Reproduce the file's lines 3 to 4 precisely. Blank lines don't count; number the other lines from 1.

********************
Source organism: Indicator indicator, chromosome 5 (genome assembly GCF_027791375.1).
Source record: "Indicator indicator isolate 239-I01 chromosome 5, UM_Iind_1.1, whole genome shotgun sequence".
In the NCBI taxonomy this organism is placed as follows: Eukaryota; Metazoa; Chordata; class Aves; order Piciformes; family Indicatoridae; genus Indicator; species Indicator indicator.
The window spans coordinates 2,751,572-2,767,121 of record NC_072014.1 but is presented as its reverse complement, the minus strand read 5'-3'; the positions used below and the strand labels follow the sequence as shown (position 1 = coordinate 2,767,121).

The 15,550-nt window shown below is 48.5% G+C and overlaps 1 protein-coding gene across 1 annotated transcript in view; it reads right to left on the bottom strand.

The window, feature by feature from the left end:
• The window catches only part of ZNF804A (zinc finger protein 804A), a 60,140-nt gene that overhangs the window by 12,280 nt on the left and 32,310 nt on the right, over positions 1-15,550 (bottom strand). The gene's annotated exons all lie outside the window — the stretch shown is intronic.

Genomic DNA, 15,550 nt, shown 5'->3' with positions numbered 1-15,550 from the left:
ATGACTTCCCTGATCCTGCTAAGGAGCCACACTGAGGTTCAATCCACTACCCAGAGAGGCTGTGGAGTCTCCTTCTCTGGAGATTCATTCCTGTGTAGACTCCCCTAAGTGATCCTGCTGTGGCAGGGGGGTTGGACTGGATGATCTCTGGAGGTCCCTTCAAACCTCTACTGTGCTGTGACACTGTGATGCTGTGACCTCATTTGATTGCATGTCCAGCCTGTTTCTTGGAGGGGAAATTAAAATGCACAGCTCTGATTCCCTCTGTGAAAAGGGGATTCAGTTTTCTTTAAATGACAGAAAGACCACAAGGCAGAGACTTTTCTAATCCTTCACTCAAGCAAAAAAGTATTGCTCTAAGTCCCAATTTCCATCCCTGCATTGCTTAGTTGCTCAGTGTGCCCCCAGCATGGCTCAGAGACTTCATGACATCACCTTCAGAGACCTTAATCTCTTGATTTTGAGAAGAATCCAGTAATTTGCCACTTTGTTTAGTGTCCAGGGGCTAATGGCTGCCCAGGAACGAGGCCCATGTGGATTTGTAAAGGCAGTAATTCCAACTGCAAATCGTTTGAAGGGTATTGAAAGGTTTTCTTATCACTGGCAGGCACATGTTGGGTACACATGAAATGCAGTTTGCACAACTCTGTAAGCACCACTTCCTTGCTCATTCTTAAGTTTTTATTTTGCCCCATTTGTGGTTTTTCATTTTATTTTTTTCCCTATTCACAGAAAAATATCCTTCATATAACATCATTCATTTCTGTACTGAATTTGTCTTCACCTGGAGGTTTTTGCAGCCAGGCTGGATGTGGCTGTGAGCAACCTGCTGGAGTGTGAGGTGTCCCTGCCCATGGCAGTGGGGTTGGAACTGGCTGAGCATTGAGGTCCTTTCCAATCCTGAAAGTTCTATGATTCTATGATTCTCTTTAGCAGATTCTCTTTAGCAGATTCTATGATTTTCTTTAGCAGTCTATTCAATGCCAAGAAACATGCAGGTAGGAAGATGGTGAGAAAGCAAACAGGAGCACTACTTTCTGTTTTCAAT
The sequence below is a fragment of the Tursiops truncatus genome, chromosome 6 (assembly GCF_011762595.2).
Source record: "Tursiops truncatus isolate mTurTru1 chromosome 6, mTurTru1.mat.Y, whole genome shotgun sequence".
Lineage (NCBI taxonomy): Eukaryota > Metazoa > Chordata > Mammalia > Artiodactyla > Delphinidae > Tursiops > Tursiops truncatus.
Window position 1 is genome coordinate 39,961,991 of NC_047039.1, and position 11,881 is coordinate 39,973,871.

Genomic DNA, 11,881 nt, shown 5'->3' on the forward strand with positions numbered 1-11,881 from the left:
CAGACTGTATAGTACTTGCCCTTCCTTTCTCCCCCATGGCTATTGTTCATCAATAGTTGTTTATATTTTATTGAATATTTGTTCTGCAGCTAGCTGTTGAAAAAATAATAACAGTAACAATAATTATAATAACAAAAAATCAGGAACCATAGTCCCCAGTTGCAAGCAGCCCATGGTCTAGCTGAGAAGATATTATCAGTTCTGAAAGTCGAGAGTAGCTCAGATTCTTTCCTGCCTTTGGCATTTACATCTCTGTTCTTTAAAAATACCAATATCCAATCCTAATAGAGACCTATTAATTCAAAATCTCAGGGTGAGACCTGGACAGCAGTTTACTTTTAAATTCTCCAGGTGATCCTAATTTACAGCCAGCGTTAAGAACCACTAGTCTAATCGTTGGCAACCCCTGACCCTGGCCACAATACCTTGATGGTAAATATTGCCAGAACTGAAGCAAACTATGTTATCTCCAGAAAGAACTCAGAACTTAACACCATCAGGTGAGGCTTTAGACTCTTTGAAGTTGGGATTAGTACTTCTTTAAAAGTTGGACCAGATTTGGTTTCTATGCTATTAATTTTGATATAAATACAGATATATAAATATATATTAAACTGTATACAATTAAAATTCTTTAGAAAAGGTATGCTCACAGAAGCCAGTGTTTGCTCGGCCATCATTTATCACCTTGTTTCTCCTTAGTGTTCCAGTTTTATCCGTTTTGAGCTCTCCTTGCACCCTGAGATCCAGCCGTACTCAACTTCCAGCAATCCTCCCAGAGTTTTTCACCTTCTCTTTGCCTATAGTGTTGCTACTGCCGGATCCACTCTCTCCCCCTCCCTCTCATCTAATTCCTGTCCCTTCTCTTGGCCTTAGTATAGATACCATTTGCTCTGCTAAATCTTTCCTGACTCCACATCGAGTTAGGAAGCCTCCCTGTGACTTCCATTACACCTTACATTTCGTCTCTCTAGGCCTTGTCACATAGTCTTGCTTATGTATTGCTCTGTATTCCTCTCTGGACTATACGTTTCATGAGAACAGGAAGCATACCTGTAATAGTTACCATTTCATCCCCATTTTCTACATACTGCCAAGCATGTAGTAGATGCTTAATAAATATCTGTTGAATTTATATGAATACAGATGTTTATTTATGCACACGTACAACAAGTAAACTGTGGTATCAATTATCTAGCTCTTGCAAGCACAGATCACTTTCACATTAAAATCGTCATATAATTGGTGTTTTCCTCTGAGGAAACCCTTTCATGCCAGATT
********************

In the NCBI taxonomy this organism is placed as follows: Eukaryota; Metazoa; Chordata; class Aves; order Piciformes; family Indicatoridae; genus Indicator; species Indicator indicator.
The window spans coordinates 2,751,572-2,767,121 of record NC_072014.1 but is presented as its reverse complement, the minus strand read 5'-3'; the positions used below and the strand labels follow the sequence as shown (position 1 = coordinate 2,767,121).